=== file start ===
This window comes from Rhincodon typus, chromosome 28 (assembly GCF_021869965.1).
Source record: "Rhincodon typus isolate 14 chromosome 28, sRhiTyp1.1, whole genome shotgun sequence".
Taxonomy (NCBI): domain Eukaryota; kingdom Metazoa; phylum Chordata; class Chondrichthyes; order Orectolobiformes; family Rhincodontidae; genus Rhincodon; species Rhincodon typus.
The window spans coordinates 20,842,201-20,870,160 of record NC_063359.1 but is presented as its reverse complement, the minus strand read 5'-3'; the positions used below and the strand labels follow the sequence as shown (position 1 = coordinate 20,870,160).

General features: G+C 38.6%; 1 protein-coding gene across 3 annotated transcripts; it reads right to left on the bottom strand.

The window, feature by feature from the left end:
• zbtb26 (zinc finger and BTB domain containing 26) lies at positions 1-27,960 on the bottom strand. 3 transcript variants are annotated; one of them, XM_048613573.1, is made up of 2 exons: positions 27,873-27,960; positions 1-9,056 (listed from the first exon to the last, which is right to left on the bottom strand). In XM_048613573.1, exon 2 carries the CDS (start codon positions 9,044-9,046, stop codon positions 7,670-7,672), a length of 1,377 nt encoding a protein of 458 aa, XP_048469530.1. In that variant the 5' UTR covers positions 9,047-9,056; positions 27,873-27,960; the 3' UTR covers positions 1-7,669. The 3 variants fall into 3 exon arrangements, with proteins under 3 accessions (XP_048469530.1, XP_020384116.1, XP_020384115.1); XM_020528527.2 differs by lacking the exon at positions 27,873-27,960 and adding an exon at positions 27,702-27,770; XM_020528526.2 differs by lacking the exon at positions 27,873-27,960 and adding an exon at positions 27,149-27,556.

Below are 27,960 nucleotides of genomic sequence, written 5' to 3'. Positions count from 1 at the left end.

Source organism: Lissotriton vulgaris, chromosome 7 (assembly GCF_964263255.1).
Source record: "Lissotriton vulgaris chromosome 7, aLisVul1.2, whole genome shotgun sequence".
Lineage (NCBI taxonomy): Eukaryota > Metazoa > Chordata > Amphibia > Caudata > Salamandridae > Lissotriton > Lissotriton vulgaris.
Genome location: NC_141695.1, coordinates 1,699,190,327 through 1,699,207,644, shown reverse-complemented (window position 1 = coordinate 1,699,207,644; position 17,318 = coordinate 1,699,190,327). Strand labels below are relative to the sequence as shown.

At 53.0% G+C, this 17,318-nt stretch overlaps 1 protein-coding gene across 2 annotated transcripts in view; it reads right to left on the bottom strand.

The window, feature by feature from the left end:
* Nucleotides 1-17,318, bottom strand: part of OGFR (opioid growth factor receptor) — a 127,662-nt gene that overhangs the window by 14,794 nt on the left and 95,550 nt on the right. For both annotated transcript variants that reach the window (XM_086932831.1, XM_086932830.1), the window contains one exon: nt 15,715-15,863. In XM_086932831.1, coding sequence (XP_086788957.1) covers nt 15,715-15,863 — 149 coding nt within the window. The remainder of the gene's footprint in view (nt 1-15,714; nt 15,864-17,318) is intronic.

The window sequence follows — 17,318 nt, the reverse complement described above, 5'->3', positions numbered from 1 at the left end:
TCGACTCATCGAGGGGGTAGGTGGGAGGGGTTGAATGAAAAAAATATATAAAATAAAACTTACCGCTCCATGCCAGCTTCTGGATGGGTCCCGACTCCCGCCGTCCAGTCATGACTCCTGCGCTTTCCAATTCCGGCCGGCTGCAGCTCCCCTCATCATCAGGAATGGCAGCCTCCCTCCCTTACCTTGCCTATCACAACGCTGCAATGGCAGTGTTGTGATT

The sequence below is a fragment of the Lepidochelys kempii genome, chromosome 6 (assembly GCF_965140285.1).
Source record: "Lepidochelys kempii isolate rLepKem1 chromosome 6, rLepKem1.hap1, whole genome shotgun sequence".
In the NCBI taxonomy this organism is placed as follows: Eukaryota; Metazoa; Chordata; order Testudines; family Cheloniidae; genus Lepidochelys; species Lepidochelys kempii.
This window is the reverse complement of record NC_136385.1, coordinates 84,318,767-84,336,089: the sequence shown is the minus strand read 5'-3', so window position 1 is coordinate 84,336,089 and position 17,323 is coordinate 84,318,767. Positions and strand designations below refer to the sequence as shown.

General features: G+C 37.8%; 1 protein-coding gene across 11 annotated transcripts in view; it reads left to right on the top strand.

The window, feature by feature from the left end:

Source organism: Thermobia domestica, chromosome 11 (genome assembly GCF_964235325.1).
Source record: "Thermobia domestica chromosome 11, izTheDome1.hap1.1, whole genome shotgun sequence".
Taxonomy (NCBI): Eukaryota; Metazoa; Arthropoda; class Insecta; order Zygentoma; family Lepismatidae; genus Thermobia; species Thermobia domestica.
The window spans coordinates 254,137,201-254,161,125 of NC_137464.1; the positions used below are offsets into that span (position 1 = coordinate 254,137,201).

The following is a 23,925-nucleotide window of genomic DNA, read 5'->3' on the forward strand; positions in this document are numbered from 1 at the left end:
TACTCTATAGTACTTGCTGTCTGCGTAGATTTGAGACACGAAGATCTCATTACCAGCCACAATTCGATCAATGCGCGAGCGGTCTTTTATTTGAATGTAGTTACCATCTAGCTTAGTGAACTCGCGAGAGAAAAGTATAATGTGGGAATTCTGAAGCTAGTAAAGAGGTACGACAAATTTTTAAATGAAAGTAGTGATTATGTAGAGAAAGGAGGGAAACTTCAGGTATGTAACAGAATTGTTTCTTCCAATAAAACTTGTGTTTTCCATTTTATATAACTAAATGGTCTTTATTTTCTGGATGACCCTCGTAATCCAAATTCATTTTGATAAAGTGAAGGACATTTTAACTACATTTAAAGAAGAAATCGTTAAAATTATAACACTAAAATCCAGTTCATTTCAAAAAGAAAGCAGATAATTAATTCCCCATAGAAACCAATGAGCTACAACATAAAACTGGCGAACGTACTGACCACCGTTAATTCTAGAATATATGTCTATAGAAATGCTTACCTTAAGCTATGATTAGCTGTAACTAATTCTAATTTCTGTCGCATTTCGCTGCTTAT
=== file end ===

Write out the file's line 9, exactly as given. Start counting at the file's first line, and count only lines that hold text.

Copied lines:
Source organism: Lissotriton vulgaris, chromosome 7 (assembly GCF_964263255.1).